Protests on campus that broke out last spring following an Immigrations and Customs Enforcement officer’s presence on campus provided the common ground that two unlikely student groups needed to join forces. Today, the Asian Pacific American Collective (APAC) and Movimiento Estudiantil Chicano de Aztlán de Northwestern (MEChA de Northwestern) have come together to form the Latinx Asian American Collective, a group that is working to create Asian American Studies and Latino/Latina Studies departments.
“The beginnings of the Collective were actually in the aftermath of the ICE protest that happened, because MEChA was definitely in hot water with that,” said Jessica Wang, a Weinberg junior and a member of the Collective. “Our organizations have always supported each other, I think, but there hasn’t been nearly this level of collaboration and getting to know each other on a personal level.”
Currently, Asian American Studies and Latino/Latina Studies are both “programs ...
Last year, Wave brought to Northwestern R&J, a queer version of the timeless Shakespearean love story. This year, Lovers and Madmen brings the queering of Much Ado About Nothing – a lesser-known Shakespeare work.
While taking her Shakespeare final last quarter, Communication freshman Anna Cohen wondered: “What if Benedick was a woman?” From there, she pitched her idea to Lovers and Madmen, a theater board focused on classical productions, for their winter special event. Over winter break, Cohen finally heard that the board had chosen her idea. Now, as the director of Beatrice and Benedick, she maintains that "this is how Shakespeare intended it."
The production still uses the original Shakespearean script, but casts both Benedick and Don John as women. The actors must rely on nuance and stage play to portray the slightly different themes that manifest in this production. Cohen believes that “What does it mean to perform manhood/masculinity versus what does it mean to perform womanhood ...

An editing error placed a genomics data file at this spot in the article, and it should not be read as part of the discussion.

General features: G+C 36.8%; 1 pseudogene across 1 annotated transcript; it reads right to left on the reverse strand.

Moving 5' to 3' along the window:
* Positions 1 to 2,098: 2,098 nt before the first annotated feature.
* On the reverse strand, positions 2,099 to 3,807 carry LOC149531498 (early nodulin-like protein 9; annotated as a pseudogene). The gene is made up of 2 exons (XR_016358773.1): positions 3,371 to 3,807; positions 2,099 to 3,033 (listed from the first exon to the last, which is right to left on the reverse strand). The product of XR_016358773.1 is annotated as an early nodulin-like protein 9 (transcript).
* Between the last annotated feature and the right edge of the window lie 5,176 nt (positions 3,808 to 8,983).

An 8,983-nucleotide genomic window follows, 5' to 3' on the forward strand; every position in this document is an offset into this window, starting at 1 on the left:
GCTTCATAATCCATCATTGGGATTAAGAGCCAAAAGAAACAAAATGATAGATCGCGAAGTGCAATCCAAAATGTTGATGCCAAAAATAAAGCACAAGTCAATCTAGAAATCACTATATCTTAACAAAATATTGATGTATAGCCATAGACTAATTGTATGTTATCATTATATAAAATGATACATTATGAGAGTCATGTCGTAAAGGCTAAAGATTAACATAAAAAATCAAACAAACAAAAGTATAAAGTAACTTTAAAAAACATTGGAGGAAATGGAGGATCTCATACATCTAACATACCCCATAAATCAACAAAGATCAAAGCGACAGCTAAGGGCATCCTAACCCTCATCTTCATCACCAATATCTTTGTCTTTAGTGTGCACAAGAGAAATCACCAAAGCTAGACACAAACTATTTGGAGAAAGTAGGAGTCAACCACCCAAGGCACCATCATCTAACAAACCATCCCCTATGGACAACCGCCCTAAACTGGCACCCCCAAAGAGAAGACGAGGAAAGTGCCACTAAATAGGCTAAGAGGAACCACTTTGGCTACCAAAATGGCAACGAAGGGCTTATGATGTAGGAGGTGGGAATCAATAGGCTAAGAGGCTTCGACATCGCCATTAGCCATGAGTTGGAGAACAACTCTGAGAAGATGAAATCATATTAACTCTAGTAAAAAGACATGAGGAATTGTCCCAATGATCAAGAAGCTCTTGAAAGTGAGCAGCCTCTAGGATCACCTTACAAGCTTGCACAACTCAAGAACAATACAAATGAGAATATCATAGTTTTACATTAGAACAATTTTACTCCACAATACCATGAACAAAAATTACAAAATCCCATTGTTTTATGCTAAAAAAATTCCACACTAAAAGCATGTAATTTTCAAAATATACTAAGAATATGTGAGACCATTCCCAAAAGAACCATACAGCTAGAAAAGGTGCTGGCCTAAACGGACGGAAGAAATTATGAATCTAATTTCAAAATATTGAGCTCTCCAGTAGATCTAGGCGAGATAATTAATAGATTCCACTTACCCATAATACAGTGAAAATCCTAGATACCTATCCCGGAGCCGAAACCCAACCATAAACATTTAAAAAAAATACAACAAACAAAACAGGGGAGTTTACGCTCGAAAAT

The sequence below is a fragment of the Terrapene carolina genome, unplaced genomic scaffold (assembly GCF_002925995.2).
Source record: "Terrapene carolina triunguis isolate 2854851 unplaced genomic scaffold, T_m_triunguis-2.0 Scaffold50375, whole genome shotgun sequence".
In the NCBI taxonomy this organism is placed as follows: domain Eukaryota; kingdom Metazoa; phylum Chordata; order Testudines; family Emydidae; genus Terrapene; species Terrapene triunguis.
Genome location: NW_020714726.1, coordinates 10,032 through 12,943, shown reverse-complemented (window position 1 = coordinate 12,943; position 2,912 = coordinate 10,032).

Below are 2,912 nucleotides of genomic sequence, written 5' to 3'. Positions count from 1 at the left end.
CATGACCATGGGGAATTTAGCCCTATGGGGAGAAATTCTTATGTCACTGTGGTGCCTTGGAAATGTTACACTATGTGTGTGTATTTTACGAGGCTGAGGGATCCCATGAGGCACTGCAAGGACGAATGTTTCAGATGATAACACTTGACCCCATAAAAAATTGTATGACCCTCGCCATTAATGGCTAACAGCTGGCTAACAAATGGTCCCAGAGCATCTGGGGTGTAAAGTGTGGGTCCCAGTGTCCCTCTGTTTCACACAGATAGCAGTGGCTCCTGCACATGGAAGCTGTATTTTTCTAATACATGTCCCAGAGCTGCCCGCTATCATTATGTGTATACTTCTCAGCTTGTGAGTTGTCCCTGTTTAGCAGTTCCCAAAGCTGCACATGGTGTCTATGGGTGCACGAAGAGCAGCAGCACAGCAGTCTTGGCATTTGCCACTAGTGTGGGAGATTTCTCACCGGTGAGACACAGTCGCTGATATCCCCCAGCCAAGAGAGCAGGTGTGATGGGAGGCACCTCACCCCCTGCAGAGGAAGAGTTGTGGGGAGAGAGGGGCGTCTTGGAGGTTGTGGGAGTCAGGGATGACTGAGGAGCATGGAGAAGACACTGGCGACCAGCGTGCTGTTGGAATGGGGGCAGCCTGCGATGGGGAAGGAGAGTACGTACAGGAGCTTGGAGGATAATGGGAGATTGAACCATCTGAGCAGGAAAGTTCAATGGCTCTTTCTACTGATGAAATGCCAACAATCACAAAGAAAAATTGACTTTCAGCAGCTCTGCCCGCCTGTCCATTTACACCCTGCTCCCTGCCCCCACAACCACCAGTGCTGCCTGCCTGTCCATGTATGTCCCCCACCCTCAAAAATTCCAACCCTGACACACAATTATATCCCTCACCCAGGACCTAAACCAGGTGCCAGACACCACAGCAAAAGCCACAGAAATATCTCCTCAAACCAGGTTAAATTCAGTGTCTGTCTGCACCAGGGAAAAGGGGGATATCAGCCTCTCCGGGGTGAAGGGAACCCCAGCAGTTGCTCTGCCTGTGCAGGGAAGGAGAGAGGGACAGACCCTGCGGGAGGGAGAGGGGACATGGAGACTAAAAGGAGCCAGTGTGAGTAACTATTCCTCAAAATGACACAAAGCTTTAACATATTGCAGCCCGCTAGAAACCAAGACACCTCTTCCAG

When Pono Ono Poke on Chicago Avenue first opened six weeks ago, Northwestern foodies collectively rolled their eyes. Did Evanston really need a second restaurant that served the same Hawaiian delicacy as Aloha Poke just blocks away? What’s even the difference? Don’t worry – we visited both locations and ordered comparable bowls to provide you with a detailed breakdown. It’s time for the Battle of the Poke.
Winner: Aloha Poke
Okay, if you’re a student willing to shell out about ten bucks for what at the end of the day is a bowl of overpriced rice and fish, you’re probably not that concerned with cost. But if you’re still looking to save, Aloha Poke just slightly edges out Pono Ono Poke by offering a 10 percent Wildcard discount and an option to purchase a “little” size for $7.50. Pono Ono Poke’s most affordable bowl is a hefty $10 ...
Looking for a casual Tokyo-style ramen shop? Furious Spoon is the place to visit for hip hop beats, homemade noodles and a 25 percent WildCard discount.
Around 40,000 runners participated in the 40th annual Chicago Marathon on Sunday, including a few Northwestern students. We caught up with Medill sophomore Haley Yamada, who came in 15th in her division.
Jealous of everyone who gets to live in 560 Lincoln? We are, too, so we used this video as an excuse to take a look inside.
Northwestern students got a bite of Evanston yesterday in ASG's annual Big Bite Night.